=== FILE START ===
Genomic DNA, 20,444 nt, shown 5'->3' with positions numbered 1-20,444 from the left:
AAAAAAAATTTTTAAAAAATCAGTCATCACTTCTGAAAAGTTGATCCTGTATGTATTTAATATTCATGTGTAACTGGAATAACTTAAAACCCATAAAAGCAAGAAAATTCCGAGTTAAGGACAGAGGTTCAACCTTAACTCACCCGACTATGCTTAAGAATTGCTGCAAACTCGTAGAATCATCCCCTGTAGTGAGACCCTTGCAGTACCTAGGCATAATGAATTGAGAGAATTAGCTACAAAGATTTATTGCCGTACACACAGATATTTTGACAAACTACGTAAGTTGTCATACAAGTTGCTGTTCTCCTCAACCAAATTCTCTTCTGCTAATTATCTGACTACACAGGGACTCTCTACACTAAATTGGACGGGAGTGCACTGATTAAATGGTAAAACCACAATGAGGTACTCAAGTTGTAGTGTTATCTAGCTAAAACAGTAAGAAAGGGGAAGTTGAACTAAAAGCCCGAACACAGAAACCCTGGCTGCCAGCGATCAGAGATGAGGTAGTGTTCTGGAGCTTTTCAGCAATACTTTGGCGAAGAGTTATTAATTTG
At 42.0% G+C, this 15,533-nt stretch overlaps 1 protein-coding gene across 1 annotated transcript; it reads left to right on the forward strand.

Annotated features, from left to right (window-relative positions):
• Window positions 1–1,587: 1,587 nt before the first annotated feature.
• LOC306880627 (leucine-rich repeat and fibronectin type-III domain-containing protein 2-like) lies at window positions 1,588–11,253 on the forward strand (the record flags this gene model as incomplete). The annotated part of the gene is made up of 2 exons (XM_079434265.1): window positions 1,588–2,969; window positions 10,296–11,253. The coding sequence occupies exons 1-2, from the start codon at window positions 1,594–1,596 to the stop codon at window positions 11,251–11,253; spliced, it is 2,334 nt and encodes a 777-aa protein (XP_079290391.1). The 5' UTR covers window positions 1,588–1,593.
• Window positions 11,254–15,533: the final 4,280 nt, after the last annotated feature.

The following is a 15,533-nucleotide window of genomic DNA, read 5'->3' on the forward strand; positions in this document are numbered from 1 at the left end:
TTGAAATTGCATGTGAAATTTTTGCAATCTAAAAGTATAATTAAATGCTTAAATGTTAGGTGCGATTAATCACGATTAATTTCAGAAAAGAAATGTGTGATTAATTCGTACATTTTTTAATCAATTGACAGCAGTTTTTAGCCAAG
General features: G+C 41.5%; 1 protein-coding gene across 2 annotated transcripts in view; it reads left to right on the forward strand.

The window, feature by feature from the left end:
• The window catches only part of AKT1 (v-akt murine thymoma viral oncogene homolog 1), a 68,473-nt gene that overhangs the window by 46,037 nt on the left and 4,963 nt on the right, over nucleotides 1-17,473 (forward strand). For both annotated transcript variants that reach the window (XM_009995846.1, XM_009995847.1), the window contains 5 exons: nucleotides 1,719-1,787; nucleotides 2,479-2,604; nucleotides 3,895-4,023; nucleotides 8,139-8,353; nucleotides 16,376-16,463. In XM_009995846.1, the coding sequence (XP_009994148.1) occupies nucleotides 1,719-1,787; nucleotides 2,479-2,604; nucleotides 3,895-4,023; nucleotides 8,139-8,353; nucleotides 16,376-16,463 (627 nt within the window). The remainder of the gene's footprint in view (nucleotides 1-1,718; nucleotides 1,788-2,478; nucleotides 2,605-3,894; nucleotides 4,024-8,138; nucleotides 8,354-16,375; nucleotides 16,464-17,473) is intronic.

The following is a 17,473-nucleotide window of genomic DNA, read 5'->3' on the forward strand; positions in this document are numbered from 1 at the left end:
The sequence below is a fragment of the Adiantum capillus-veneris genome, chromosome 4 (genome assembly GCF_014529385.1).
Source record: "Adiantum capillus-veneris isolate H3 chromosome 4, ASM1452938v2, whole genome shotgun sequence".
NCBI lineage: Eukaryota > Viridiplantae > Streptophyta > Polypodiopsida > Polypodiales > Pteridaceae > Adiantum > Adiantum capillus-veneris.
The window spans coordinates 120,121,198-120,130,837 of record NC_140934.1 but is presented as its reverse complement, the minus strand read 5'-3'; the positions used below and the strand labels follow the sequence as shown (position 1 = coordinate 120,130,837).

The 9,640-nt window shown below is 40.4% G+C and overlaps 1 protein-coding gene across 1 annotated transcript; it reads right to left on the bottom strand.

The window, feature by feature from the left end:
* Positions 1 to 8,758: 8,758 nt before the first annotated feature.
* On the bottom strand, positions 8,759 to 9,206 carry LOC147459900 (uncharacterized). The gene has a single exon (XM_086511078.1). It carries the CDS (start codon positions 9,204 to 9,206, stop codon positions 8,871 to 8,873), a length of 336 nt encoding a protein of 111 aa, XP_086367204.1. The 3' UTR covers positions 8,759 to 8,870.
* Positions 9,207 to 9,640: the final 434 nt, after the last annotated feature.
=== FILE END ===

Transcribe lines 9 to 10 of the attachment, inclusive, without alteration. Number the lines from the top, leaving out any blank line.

TTGAAATTGCATGTGAAATTTTTGCAATCTAAAAGTATAATTAAATGCTTAAATGTTAGGTGCGATTAATCACGATTAATTTCAGAAAAGAAATGTGTGATTAATTCGTACATTTTTTAATCAATTGACAGCAGTTTTTAGCCAAG
General features: G+C 41.5%; 1 protein-coding gene across 2 annotated transcripts in view; it reads left to right on the forward strand.